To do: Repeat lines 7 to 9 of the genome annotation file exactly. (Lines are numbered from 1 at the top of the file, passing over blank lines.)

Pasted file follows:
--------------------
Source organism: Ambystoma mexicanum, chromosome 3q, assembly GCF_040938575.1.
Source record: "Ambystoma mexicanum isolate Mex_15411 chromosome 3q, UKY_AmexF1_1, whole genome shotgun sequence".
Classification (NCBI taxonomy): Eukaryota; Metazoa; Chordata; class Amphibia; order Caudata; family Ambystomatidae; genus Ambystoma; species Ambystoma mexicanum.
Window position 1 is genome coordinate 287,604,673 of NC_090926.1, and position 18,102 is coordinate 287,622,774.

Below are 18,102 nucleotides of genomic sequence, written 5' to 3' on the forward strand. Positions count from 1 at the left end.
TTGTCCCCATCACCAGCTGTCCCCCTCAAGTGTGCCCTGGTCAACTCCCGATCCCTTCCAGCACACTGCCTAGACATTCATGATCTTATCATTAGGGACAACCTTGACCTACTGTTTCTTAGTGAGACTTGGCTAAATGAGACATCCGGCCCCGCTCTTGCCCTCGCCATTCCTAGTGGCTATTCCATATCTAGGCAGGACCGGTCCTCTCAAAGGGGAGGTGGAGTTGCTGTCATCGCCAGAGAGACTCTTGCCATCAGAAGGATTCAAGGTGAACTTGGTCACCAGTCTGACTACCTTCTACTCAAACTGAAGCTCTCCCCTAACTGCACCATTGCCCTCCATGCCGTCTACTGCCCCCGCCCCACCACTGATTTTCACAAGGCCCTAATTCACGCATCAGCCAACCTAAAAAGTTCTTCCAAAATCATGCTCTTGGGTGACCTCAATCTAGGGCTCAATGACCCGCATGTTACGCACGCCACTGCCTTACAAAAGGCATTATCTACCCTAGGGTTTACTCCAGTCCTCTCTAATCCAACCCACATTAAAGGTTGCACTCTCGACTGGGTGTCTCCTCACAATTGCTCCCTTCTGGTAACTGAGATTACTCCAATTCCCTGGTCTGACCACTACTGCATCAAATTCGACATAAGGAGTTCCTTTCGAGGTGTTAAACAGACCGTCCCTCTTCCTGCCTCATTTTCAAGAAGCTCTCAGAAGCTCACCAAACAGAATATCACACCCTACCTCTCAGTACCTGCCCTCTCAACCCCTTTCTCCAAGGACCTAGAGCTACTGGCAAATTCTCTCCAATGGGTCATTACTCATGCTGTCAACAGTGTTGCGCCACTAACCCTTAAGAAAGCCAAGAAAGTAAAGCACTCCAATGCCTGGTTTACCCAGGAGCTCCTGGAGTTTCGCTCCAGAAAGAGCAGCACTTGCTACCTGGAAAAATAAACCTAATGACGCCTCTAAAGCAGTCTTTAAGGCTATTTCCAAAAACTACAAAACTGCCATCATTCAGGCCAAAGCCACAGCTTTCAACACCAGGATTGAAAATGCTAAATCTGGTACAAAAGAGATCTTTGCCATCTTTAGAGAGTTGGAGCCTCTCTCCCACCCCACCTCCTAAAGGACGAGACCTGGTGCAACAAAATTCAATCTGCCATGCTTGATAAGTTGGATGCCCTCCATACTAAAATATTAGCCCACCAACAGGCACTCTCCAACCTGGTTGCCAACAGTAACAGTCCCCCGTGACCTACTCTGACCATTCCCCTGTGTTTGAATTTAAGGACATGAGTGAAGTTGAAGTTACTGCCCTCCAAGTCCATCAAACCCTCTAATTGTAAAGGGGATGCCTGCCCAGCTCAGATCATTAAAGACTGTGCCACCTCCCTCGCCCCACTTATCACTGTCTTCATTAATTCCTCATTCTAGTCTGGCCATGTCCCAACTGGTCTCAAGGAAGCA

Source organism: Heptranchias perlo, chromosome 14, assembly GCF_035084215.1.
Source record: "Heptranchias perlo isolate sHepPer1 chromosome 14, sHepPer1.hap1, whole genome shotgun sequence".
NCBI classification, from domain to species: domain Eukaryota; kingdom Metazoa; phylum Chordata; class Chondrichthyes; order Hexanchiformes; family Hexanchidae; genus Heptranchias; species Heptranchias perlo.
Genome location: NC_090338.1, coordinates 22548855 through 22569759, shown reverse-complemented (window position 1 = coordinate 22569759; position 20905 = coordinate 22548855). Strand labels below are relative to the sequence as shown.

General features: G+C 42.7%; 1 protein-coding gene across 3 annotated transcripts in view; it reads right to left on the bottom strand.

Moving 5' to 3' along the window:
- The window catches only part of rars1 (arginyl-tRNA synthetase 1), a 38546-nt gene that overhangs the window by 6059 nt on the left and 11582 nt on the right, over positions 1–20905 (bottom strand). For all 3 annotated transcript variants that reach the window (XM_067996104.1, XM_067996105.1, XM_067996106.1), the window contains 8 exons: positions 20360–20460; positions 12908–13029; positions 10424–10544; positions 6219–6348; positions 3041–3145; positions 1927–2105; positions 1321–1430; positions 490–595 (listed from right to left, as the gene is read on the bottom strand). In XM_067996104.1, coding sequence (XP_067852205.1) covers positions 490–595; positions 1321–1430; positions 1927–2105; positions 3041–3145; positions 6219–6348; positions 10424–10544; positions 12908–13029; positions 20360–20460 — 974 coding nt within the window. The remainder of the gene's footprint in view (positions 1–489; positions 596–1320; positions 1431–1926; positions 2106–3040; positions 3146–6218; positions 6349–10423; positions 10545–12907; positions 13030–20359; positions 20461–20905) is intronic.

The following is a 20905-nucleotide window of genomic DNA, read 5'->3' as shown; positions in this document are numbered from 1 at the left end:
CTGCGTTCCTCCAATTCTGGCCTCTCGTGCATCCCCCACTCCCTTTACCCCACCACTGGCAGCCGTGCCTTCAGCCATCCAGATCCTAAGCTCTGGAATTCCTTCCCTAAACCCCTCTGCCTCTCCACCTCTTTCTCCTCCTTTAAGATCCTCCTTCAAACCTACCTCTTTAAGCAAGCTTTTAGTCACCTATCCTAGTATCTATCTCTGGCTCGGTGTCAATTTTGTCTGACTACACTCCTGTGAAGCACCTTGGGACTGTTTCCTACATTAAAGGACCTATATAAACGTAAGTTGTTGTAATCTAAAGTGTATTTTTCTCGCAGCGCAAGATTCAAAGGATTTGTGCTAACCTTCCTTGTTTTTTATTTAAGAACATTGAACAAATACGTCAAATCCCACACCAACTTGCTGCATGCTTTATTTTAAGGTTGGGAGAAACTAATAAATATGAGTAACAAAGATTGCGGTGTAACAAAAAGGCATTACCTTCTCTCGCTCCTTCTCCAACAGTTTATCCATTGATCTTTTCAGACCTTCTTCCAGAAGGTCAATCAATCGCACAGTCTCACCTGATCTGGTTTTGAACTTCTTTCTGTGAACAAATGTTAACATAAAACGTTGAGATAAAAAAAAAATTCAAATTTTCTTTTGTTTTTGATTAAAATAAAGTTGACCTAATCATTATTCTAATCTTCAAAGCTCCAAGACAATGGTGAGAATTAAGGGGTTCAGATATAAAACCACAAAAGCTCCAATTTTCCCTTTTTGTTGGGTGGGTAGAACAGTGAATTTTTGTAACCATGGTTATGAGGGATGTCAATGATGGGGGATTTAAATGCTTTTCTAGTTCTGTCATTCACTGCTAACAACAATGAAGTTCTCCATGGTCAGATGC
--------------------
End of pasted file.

Source organism: Heptranchias perlo, chromosome 14, assembly GCF_035084215.1.
Source record: "Heptranchias perlo isolate sHepPer1 chromosome 14, sHepPer1.hap1, whole genome shotgun sequence".
NCBI classification, from domain to species: domain Eukaryota; kingdom Metazoa; phylum Chordata; class Chondrichthyes; order Hexanchiformes; family Hexanchidae; genus Heptranchias; species Heptranchias perlo.